Results and policy lessons
Results indicate that school fees (rather than the opportunity cost of being in school) were the major barrier to educational attainment for youth in the study. Removing that barrier produced large gains in educational attainment, skills, knowledge, and preventative health behaviors. Women also delayed childbirth and marriage relative to their peers who were not offered scholarships. As of 2016, scholarship winners who enrolled in academic tracks were more likely to subsequently enroll in tertiary education, while winners who enrolled in vocational tracks had higher earnings than non-winners did.
Scholarship use and educational attainment: Seventy-five percent of scholarship winners enrolled in secondary school immediately upon receiving the scholarship, almost four times the enrollment rate in the comparison group. By 2016, 74 percent of the scholarship winners had completed senior high school, compared to 47 percent of the non-winners. Students with different initial performance levels were all more likely to enroll—even students who had barely gained admission overwhelmingly used the scholarship.
Skills and knowledge: Scholarship winners scored 0.15 standard deviations higher on a cognitive skills test administered by the researchers than non-winners scored. Scholarship winners were also more likely to know how to use the internet and to be aware of issues of national and international importance. Female scholarship winners were more likely to have a bank account, an email account, and a social media account.
Fertility: Women who won scholarships married later and delayed childbirth, particularly unwanted pregnancies, relative to women who did not win scholarships. By 2016, 25 percent of female scholarship winners had lived with a partner, while 34 percent of non-winners had. Forty-seven percent of women offered scholarships had been pregnant at least once, while 58 percent in the comparison group had. This reduction was concentrated among unwanted pregnancies: 45 percent of female scholarship winners reported an unwanted first pregnancy, compared to 57 percent of non-winners.
Health behavior: Scholarship winners reported less risky sexual behavior and exposure to STIs. Winners also reported more preventive health behaviors such as hand-washing with soap and the use of bed nets and mosquito repellent.
Tertiary education: By 2016, 12 percent of scholarship winners had enrolled in tertiary education, compared to 9 percent of non-winners. This increase was concentrated among female scholarship winners and those admitted to academic tracks.
Employment and earnings: Since scholarship winners were still more likely to be enrolled in tertiary education by 2016, it is too early to definitively report long-term impacts on labor market outcomes. However, results suggest that scholarship winners had higher earnings on average: 61 percent of scholarship winners reported any earnings in the past month, compared to 56 percent of non-winners. These effects are concentrated among those admitted to vocational tracks, for whom there were no tertiary enrollment impacts.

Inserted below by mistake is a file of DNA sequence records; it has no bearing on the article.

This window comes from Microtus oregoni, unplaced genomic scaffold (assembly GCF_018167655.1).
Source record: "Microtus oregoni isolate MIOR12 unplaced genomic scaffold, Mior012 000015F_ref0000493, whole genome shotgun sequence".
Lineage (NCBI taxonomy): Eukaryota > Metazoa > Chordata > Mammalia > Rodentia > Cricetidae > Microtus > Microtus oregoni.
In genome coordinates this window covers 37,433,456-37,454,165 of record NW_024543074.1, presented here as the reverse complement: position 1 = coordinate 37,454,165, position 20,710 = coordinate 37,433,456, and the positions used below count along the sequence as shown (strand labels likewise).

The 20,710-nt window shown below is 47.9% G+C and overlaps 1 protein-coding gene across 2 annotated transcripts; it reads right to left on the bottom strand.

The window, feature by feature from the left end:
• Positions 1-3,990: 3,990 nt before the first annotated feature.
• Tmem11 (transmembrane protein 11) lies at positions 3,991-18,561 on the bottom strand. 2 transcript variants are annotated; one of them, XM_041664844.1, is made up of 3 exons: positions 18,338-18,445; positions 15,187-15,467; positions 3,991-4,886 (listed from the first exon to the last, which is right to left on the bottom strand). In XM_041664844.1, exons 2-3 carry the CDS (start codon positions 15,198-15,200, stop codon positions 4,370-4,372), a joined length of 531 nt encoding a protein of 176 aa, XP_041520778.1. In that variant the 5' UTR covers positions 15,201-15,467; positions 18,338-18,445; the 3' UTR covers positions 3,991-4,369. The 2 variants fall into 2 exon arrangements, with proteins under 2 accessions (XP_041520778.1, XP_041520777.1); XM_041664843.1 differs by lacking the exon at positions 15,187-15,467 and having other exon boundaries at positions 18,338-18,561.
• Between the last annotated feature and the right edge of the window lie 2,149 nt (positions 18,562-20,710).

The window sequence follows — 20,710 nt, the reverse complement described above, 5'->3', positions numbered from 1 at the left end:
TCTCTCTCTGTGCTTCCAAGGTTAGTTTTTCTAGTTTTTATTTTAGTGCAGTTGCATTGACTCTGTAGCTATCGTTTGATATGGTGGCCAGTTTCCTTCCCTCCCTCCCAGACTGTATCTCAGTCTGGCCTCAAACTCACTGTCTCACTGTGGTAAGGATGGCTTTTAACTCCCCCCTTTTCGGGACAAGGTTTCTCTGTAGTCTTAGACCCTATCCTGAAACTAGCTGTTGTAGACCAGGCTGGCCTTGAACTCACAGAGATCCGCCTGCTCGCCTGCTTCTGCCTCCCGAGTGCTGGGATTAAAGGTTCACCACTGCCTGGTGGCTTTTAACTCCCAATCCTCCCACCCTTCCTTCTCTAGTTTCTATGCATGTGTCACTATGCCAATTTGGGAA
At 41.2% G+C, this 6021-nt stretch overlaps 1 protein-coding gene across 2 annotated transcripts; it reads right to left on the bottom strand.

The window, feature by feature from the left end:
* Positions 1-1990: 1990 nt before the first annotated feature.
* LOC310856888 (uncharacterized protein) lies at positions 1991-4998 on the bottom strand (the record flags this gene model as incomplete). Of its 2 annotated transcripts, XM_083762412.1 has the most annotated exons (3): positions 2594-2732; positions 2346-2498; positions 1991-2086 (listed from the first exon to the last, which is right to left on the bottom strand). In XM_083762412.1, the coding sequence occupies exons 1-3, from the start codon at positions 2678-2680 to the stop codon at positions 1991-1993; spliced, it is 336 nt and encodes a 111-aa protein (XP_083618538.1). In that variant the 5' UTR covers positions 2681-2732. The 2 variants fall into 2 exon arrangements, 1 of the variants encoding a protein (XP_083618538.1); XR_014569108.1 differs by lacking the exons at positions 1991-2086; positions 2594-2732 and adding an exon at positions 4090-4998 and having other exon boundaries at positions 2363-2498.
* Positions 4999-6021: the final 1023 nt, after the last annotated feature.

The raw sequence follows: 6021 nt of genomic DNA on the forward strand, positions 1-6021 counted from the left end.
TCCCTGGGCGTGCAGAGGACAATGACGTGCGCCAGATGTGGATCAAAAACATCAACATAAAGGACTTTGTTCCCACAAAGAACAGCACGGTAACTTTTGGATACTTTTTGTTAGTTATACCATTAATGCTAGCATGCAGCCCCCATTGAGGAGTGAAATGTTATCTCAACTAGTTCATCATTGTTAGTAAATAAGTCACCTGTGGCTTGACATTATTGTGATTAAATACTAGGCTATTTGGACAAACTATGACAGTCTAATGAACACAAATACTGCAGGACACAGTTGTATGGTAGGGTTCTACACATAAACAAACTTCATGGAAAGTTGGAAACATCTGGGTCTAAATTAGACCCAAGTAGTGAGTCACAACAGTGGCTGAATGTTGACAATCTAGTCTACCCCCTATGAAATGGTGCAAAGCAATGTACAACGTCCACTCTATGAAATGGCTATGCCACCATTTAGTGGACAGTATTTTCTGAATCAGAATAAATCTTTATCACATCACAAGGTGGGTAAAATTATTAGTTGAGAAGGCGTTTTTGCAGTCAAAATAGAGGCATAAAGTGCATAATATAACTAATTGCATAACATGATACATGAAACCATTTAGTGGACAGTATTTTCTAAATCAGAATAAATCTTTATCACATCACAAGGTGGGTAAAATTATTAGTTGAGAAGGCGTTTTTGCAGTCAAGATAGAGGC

Consistent with the challenging macroeconomic environment in Ghana at the time, many youths in the sample did not yet have jobs as of the last follow-up (2016). Among unemployed youth, 46 percent of scholarship winners reported actively searching for a job, compared to 32 percent of non-winners.
Among students admitted to vocational tracks—for whom scholarships had no impact on tertiary enrollment—winners had earned 26 Ghanaian cedi more in the past month than non-winners (a 24 percent increase). This increase was accounted for by an increased probability of being employed, rather than higher wages per hour. For scholarship winners admitted to academic tracks—16 percent of whom enrolled in tertiary education—there were not yet any discernible impacts on labor market participation or earnings as of 2016.
Researchers are currently analyzing results on additional outcomes, such as civic participation, levels of trust, respect of authority, and attitudes towards religion. With support from the National Institutes of Health (NIH), they are also collecting information on the children of study participants. Through a grant funded by the Post-Primary Education (PPE) Initiative, researchers will also follow up on participants until they reach the age of at least 30 to shed light on the long-term impact of reducing financial barriers to secondary education on a wide range of outcomes, from income to health and fertility decisions to civic participation.
In J-PAL's comparative cost-effectiveness analysis, the scholarship program led to 0.17 additional years of education per US$100 spent. For more information, see the full comparative cost-effectiveness analysis.
Duflo, Esther, Pascaline Dupas, and Michael Kremer. "The Impact of Free Secondary Education: Experimental Evidence from Ghana." Working Paper, October 2019